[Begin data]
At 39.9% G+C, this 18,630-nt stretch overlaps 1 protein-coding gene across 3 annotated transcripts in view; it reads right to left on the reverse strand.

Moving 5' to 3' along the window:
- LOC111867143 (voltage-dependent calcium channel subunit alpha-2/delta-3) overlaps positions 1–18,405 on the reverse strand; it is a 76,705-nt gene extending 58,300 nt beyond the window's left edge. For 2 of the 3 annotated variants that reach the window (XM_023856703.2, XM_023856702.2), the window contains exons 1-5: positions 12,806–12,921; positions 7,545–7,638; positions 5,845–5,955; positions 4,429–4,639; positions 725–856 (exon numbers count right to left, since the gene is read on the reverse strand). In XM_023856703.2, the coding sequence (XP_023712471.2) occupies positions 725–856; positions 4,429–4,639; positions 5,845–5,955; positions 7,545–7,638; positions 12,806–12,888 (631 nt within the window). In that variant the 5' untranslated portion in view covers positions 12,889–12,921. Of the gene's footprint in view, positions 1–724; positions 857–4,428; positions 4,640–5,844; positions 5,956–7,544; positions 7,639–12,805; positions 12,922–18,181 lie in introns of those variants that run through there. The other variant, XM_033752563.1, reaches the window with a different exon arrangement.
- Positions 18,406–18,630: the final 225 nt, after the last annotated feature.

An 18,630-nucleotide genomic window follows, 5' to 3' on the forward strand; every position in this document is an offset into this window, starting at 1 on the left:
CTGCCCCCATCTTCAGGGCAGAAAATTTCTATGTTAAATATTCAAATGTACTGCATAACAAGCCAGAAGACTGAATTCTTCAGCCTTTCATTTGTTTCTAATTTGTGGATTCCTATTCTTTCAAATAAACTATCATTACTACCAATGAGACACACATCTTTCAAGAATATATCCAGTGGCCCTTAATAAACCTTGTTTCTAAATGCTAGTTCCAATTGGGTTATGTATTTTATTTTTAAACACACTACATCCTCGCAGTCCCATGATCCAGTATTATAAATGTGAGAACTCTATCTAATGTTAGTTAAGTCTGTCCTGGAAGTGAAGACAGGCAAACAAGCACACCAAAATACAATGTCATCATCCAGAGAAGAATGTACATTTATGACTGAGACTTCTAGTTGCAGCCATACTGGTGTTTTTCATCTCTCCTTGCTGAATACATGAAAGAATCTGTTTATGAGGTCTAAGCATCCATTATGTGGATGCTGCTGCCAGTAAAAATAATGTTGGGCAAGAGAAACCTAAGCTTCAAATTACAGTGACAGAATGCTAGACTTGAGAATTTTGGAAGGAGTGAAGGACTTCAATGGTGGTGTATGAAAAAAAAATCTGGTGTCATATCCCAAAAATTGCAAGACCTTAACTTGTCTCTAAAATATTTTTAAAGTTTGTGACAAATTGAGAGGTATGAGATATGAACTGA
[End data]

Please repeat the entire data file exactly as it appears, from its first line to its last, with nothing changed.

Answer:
At 39.9% G+C, this 18,630-nt stretch overlaps 1 protein-coding gene across 3 annotated transcripts in view; it reads right to left on the reverse strand.

Moving 5' to 3' along the window:
- LOC111867143 (voltage-dependent calcium channel subunit alpha-2/delta-3) overlaps positions 1–18,405 on the reverse strand; it is a 76,705-nt gene extending 58,300 nt beyond the window's left edge. For 2 of the 3 annotated variants that reach the window (XM_023856703.2, XM_023856702.2), the window contains exons 1-5: positions 12,806–12,921; positions 7,545–7,638; positions 5,845–5,955; positions 4,429–4,639; positions 725–856 (exon numbers count right to left, since the gene is read on the reverse strand). In XM_023856703.2, the coding sequence (XP_023712471.2) occupies positions 725–856; positions 4,429–4,639; positions 5,845–5,955; positions 7,545–7,638; positions 12,806–12,888 (631 nt within the window). In that variant the 5' untranslated portion in view covers positions 12,889–12,921. Of the gene's footprint in view, positions 1–724; positions 857–4,428; positions 4,640–5,844; positions 5,956–7,544; positions 7,639–12,805; positions 12,922–18,181 lie in introns of those variants that run through there. The other variant, XM_033752563.1, reaches the window with a different exon arrangement.
- Positions 18,406–18,630: the final 225 nt, after the last annotated feature.

An 18,630-nucleotide genomic window follows, 5' to 3' on the forward strand; every position in this document is an offset into this window, starting at 1 on the left:
CTGCCCCCATCTTCAGGGCAGAAAATTTCTATGTTAAATATTCAAATGTACTGCATAACAAGCCAGAAGACTGAATTCTTCAGCCTTTCATTTGTTTCTAATTTGTGGATTCCTATTCTTTCAAATAAACTATCATTACTACCAATGAGACACACATCTTTCAAGAATATATCCAGTGGCCCTTAATAAACCTTGTTTCTAAATGCTAGTTCCAATTGGGTTATGTATTTTATTTTTAAACACACTACATCCTCGCAGTCCCATGATCCAGTATTATAAATGTGAGAACTCTATCTAATGTTAGTTAAGTCTGTCCTGGAAGTGAAGACAGGCAAACAAGCACACCAAAATACAATGTCATCATCCAGAGAAGAATGTACATTTATGACTGAGACTTCTAGTTGCAGCCATACTGGTGTTTTTCATCTCTCCTTGCTGAATACATGAAAGAATCTGTTTATGAGGTCTAAGCATCCATTATGTGGATGCTGCTGCCAGTAAAAATAATGTTGGGCAAGAGAAACCTAAGCTTCAAATTACAGTGACAGAATGCTAGACTTGAGAATTTTGGAAGGAGTGAAGGACTTCAATGGTGGTGTATGAAAAAAAAATCTGGTGTCATATCCCAAAAATTGCAAGACCTTAACTTGTCTCTAAAATATTTTTAAAGTTTGTGACAAATTGAGAGGTATGAGATATGAACTGA